Monster Storm Sandy: Northeast's Staggering Losses Still Being Counted

As much of the U.S. took part in the usual Halloween festivities last night, residents in the Northeast were still coping with the widespread damage caused by the monster storm that hit Monday. By mid-evening Wednesday, the death toll from superstorm Sandy had reached 72 people and about 6 million homes were still without power.

Financial experts predicted an estimated $20 billion in damage and $10 billion to $30 billion in business loss as a result of the storm.

New Jersey Gov. Chris Christie declared that Halloween trick-or-treating be postponed until next Monday, saying that it was too dangerous for children to participate in the tradition while floodwaters, downed electrical wires, power outages and fallen trees continued to be a problem, various news agencies reported.

While in New Jersey, President Obama toured the devastation with Christie.

"We are here for you," Obama told residents during a news conference following the tour. "We will follow up to make sure you get the help you need until you rebuild."

In New York City on Wednesday, buses resumed their schedule and the New York Stock Exchange reopened. However, most analysts estimate that it will be days and in some cases much longer for the hardest hit communities to get back to normal.

"We will get through the days ahead by doing what we always do in tough times – by standing together, shoulder to shoulder, ready to help a neighbor, comfort a stranger and get the city we love back on its feet," New York Mayor Michael Bloomberg said.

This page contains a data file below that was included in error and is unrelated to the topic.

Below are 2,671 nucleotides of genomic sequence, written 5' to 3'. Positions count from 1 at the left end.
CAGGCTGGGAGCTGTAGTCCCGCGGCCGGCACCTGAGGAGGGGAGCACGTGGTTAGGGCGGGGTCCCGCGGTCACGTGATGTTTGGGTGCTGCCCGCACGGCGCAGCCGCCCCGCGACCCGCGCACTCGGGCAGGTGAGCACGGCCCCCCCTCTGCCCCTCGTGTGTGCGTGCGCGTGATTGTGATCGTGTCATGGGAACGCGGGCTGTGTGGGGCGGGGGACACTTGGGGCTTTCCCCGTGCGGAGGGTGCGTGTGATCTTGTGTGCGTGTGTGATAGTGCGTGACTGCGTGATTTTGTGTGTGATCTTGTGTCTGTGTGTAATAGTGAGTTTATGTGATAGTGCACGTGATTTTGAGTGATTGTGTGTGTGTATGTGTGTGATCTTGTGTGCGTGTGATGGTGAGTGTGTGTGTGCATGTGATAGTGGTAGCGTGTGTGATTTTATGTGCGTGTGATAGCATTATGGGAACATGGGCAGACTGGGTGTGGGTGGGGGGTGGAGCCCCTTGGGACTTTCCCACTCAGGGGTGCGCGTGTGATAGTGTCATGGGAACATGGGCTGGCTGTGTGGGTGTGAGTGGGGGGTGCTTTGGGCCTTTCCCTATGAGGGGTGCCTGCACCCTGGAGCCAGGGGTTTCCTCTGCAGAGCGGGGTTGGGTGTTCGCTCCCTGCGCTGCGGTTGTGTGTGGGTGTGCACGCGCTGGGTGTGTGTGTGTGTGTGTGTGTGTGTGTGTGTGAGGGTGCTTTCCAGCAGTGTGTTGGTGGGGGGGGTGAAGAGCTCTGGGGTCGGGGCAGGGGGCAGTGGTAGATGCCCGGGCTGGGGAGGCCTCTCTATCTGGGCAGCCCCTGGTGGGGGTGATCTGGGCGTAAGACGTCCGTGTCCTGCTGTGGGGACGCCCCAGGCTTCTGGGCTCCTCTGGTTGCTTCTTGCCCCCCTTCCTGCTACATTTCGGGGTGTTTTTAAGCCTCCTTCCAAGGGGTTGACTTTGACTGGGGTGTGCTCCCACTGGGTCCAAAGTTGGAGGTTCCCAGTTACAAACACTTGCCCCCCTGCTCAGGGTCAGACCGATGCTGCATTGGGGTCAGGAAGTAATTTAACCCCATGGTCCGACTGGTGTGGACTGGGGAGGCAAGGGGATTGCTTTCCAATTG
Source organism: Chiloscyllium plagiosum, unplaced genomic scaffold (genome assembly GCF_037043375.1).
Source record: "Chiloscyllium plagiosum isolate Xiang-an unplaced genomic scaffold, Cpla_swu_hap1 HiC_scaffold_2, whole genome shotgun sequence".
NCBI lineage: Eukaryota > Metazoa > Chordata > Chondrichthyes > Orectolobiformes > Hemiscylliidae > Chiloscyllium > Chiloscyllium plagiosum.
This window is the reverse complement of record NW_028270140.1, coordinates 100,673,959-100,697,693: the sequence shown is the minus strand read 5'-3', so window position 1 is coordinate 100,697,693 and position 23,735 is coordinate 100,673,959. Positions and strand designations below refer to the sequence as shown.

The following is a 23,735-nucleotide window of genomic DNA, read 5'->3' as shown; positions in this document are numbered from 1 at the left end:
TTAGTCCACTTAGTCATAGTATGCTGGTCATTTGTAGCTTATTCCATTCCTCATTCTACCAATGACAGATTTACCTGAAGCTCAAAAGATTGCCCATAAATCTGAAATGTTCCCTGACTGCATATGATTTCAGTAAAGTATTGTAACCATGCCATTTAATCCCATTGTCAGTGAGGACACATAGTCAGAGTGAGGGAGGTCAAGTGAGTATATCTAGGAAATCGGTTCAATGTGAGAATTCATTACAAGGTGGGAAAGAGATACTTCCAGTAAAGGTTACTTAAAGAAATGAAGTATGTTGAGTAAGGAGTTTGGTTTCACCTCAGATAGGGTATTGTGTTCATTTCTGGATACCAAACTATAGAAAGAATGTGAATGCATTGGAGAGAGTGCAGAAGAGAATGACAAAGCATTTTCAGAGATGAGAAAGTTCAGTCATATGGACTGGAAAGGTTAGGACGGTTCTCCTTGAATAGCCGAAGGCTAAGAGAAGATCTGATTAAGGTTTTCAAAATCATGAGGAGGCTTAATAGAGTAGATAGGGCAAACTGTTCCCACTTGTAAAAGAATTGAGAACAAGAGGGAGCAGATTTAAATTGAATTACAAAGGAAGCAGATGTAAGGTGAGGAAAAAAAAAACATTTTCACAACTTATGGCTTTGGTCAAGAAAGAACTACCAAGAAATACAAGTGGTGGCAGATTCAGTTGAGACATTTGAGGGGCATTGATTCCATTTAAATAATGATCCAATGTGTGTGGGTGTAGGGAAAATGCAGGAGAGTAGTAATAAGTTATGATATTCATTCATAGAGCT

New York's subway system sustained the worst damage in its 108-year history and it may take four or five days before it is fully operational again, said Bloomberg according to a Fox News report. State agency subway officials said service might have to resume on a partial basis at first. The cost of fixing the system that 5 million people use regularly could be incredibly high, say experts.

Yesterday, Consolidated Edison said it would take four days before the last of the 337,000 customers in Manhattan and Brooklyn who lost power have electricity again and it could take a week to restore outages in the Bronx, Queens, Staten Island and Westchester County, according to news agencies. Officials said that part of the reason for the outages was that the flooding led to explosions that crippled a power substation Monday night.

The storm seriously impacted at least 10 states and the District of Columbia. People in Chicago were warned to stay away from the Lake Michigan lakefront, which was expecting waves of 20 feet or higher yesterday, according to a McClatchy Newspapers article.

Editors at USA Today wrote in an opinion article that superstorm Sandy "will almost certainly join the pantheon of 'costliest storms in history.' The impact of the storm has been felt from South Carolina to southern Massachusetts."

The publication's editors took the opportunity to critique the government for the high cost to taxpayers for beach development and infrastructure. They write, "Finally, federal and state taxpayers have spent billions of dollars over the last four decades pumping up beaches in front of coastal properties (beach nourishment) and constructing coastal protection projects. In New Jersey alone, approximately $1 billion in public funds have been spent just to keep beaches in front of homes and oceanfront buildings.

"Even more mind-boggling is the fact that FEMA treats beach nourishment projects as infrastructure. If a storm washes away your beach, taxpayers will put it back. One of the hidden costs of Hurricane Sandy up and down the East Coast will be the federal funds used to put the sand back in front of the houses."